No change here. Sleater-Kinney are still as impassioned and ennobling as ever on their fifth album. As ever, when Corin Tucker and Carrie Brownstein's voices collide in almost inarticulate harmony, you want to strike out blindly--face a blurry mess of tears. The guitars are still frantic, the words challenging and oblique. Still, it sounds like the Northwest's Sleater-Kinney are one of the few bands left who can invest rock & roll with any meaning--precisely because they're so earnest, naive, humourless. One song here towers above the rest: the scathing "#1 Must Have" literally wails about the homogenisation of every facet of youth culture, right down to the small details--in Sleater-Kinney's case, their personal belief systems and friends' lifestyles. "Now who would ever have believed this riot grrrl's a cynic?" the band lament, "but they took our ideas to the marketing stars." This is a great album--one of 2000's most vital. No change there, then. --Everett True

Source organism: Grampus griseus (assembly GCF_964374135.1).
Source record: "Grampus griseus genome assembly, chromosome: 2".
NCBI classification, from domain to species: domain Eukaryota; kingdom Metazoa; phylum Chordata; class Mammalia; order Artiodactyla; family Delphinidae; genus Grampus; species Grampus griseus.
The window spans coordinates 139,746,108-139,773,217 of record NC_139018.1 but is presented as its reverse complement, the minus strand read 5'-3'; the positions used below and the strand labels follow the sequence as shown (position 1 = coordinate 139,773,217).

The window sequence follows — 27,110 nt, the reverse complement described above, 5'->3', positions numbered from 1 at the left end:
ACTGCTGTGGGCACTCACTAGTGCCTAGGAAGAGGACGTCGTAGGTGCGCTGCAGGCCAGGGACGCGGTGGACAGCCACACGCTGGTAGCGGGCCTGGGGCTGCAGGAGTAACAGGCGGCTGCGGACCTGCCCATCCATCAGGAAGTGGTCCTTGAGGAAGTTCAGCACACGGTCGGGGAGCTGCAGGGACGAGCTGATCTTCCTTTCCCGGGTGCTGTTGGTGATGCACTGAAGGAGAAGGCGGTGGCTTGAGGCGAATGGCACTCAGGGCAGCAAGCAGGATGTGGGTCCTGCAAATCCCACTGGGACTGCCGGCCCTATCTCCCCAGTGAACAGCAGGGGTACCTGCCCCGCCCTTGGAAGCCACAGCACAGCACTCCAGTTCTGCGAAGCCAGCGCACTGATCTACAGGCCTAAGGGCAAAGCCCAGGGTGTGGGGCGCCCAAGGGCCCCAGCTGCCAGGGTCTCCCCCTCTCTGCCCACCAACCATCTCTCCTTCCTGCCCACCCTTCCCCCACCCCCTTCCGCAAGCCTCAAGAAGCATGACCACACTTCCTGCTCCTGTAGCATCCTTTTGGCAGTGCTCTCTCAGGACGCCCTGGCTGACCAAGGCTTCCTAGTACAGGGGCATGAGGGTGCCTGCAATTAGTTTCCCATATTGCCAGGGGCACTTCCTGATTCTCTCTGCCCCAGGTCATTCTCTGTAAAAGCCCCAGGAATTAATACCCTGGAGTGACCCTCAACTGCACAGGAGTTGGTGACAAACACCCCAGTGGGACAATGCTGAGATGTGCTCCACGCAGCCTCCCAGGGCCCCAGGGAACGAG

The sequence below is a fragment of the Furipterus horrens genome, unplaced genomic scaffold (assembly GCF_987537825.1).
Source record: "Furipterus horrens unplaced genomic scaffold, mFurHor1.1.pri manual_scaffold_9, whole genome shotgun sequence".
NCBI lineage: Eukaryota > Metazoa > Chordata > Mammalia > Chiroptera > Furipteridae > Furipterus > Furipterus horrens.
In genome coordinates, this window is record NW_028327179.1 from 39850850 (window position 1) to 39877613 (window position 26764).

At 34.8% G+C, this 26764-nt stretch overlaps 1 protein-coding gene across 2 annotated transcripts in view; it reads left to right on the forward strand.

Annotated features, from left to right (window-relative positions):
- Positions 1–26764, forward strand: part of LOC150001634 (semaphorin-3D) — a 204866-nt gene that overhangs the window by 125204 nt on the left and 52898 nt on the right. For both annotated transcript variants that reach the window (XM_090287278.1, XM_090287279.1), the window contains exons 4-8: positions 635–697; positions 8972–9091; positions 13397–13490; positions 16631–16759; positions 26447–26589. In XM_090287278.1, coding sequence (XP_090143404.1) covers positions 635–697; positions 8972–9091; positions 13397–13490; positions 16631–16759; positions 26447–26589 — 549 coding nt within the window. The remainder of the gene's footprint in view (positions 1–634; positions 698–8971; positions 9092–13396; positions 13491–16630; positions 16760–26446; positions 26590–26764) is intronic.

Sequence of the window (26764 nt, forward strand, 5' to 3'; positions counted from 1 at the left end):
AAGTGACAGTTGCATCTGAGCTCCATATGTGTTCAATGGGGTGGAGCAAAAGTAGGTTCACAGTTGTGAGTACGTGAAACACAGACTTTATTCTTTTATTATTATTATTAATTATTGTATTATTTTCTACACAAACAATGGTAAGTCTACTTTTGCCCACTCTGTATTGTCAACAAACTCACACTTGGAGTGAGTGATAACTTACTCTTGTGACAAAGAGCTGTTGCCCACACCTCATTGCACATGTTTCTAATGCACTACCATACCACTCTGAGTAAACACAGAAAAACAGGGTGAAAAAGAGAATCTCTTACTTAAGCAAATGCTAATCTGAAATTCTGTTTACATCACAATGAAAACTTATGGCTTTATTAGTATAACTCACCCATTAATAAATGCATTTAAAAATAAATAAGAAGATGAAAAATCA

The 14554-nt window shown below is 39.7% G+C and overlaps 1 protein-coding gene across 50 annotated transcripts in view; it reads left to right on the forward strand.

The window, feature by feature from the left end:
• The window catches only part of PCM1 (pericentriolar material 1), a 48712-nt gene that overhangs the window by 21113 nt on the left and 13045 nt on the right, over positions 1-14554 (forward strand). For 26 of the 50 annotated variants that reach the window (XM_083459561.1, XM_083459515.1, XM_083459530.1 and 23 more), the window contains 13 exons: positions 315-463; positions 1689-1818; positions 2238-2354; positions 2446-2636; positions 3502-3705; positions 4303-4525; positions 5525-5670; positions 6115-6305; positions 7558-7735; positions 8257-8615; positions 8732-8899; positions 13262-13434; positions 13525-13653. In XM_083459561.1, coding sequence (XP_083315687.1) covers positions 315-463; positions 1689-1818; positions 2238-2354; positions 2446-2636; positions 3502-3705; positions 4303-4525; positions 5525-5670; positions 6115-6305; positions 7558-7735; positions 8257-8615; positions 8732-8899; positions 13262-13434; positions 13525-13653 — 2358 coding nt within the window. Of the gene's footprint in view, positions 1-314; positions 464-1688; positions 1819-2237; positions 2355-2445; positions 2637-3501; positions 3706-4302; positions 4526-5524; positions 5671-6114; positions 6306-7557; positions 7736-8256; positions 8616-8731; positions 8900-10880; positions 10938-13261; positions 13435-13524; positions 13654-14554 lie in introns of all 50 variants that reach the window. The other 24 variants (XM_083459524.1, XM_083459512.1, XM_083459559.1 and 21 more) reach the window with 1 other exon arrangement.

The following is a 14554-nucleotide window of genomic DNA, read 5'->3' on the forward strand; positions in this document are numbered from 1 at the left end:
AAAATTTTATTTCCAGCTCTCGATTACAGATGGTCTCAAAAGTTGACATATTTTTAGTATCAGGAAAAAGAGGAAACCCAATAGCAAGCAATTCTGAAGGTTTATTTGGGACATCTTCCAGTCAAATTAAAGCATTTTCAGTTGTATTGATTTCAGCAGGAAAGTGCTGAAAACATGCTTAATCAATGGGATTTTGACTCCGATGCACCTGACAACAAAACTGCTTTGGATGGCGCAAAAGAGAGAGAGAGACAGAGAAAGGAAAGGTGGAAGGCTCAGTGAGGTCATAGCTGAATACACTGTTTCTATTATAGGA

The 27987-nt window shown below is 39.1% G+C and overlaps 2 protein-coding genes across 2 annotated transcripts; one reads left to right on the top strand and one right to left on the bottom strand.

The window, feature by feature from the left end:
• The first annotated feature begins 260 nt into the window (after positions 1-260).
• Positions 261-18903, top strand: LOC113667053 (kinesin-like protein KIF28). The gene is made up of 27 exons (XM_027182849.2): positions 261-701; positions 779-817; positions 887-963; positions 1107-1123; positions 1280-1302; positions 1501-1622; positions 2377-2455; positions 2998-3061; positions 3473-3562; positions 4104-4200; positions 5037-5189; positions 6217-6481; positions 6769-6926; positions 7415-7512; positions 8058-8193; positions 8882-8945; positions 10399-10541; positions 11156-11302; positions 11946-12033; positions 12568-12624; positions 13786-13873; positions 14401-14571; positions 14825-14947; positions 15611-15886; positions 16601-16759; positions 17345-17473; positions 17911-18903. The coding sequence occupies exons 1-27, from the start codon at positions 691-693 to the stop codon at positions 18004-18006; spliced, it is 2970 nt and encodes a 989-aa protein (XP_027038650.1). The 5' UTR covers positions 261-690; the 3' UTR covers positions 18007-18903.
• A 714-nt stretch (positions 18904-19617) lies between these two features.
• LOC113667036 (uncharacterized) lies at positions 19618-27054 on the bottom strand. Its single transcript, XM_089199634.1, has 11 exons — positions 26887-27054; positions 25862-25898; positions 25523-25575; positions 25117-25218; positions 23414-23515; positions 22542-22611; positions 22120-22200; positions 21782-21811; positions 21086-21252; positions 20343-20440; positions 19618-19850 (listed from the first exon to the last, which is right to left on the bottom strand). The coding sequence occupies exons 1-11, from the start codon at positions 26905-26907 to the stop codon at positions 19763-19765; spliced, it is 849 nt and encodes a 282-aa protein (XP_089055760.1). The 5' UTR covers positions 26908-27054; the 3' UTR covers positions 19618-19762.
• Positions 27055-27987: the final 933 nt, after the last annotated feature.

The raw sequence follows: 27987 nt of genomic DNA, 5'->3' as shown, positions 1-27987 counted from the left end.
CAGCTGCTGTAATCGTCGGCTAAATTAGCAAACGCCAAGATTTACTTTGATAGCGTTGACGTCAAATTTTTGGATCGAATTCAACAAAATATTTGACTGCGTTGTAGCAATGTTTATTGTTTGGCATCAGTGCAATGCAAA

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Customer Reviews

Top Customer Reviews

Format: Audio CD